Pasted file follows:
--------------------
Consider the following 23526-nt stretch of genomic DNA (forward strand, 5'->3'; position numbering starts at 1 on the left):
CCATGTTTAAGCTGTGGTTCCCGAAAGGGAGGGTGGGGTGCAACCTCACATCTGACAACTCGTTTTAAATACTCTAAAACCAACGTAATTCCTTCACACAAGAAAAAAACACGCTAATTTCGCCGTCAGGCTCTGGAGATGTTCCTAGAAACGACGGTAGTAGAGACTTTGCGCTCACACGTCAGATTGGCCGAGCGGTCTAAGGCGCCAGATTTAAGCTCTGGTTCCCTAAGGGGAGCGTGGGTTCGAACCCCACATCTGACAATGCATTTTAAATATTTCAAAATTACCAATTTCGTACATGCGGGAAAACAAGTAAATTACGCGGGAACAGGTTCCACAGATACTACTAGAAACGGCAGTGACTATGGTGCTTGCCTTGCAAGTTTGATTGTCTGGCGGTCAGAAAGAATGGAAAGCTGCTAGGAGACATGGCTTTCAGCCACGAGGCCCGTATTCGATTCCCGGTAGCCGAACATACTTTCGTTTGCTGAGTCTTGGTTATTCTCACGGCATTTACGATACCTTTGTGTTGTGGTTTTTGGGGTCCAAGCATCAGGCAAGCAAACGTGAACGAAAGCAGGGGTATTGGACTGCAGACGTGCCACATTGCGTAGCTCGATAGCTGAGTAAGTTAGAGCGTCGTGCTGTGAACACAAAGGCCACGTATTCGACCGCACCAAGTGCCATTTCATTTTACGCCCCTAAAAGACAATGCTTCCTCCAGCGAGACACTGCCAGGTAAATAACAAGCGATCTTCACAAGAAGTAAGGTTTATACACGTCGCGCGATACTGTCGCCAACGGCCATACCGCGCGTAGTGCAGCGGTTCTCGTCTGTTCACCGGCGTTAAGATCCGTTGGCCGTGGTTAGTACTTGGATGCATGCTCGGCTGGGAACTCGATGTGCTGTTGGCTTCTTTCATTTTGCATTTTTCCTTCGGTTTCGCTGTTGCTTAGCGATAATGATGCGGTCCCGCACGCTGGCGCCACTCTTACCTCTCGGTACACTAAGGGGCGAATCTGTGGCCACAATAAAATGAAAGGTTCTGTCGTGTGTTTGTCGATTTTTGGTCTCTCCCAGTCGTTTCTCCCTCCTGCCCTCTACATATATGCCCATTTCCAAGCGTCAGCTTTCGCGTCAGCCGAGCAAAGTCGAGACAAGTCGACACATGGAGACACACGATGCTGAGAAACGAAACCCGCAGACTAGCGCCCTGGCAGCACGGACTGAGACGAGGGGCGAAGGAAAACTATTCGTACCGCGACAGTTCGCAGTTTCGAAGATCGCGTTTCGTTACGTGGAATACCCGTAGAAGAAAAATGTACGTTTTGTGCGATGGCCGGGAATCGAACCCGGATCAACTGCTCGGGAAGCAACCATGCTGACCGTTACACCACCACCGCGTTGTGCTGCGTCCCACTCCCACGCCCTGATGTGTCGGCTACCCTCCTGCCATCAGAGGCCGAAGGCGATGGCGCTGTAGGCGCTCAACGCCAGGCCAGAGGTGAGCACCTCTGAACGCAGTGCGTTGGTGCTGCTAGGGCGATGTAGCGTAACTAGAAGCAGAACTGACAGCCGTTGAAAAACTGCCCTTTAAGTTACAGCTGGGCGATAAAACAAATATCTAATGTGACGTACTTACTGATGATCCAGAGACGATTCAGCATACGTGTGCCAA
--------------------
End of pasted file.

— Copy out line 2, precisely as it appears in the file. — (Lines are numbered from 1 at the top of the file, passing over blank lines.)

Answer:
CCATGTTTAAGCTGTGGTTCCCGAAAGGGAGGGTGGGGTGCAACCTCACATCTGACAACTCGTTTTAAATACTCTAAAACCAACGTAATTCCTTCACACAAGAAAAAAACACGCTAATTTCGCCGTCAGGCTCTGGAGATGTTCCTAGAAACGACGGTAGTAGAGACTTTGCGCTCACACGTCAGATTGGCCGAGCGGTCTAAGGCGCCAGATTTAAGCTCTGGTTCCCTAAGGGGAGCGTGGGTTCGAACCCCACATCTGACAATGCATTTTAAATATTTCAAAATTACCAATTTCGTACATGCGGGAAAACAAGTAAATTACGCGGGAACAGGTTCCACAGATACTACTAGAAACGGCAGTGACTATGGTGCTTGCCTTGCAAGTTTGATTGTCTGGCGGTCAGAAAGAATGGAAAGCTGCTAGGAGACATGGCTTTCAGCCACGAGGCCCGTATTCGATTCCCGGTAGCCGAACATACTTTCGTTTGCTGAGTCTTGGTTATTCTCACGGCATTTACGATACCTTTGTGTTGTGGTTTTTGGGGTCCAAGCATCAGGCAAGCAAACGTGAACGAAAGCAGGGGTATTGGACTGCAGACGTGCCACATTGCGTAGCTCGATAGCTGAGTAAGTTAGAGCGTCGTGCTGTGAACACAAAGGCCACGTATTCGACCGCACCAAGTGCCATTTCATTTTACGCCCCTAAAAGACAATGCTTCCTCCAGCGAGACACTGCCAGGTAAATAACAAGCGATCTTCACAAGAAGTAAGGTTTATACACGTCGCGCGATACTGTCGCCAACGGCCATACCGCGCGTAGTGCAGCGGTTCTCGTCTGTTCACCGGCGTTAAGATCCGTTGGCCGTGGTTAGTACTTGGATGCATGCTCGGCTGGGAACTCGATGTGCTGTTGGCTTCTTTCATTTTGCATTTTTCCTTCGGTTTCGCTGTTGCTTAGCGATAATGATGCGGTCCCGCACGCTGGCGCCACTCTTACCTCTCGGTACACTAAGGGGCGAATCTGTGGCCACAATAAAATGAAAGGTTCTGTCGTGTGTTTGTCGATTTTTGGTCTCTCCCAGTCGTTTCTCCCTCCTGCCCTCTACATATATGCCCATTTCCAAGCGTCAGCTTTCGCGTCAGCCGAGCAAAGTCGAGACAAGTCGACACATGGAGACACACGATGCTGAGAAACGAAACCCGCAGACTAGCGCCCTGGCAGCACGGACTGAGACGAGGGGCGAAGGAAAACTATTCGTACCGCGACAGTTCGCAGTTTCGAAGATCGCGTTTCGTTACGTGGAATACCCGTAGAAGAAAAATGTACGTTTTGTGCGATGGCCGGGAATCGAACCCGGATCAACTGCTCGGGAAGCAACCATGCTGACCGTTACACCACCACCGCGTTGTGCTGCGTCCCACTCCCACGCCCTGATGTGTCGGCTACCCTCCTGCCATCAGAGGCCGAAGGCGATGGCGCTGTAGGCGCTCAACGCCAGGCCAGAGGTGAGCACCTCTGAACGCAGTGCGTTGGTGCTGCTAGGGCGATGTAGCGTAACTAGAAGCAGAACTGACAGCCGTTGAAAAACTGCCCTTTAAGTTACAGCTGGGCGATAAAACAAATATCTAATGTGACGTACTTACTGATGATCCAGAGACGATTCAGCATACGTGTGCCAA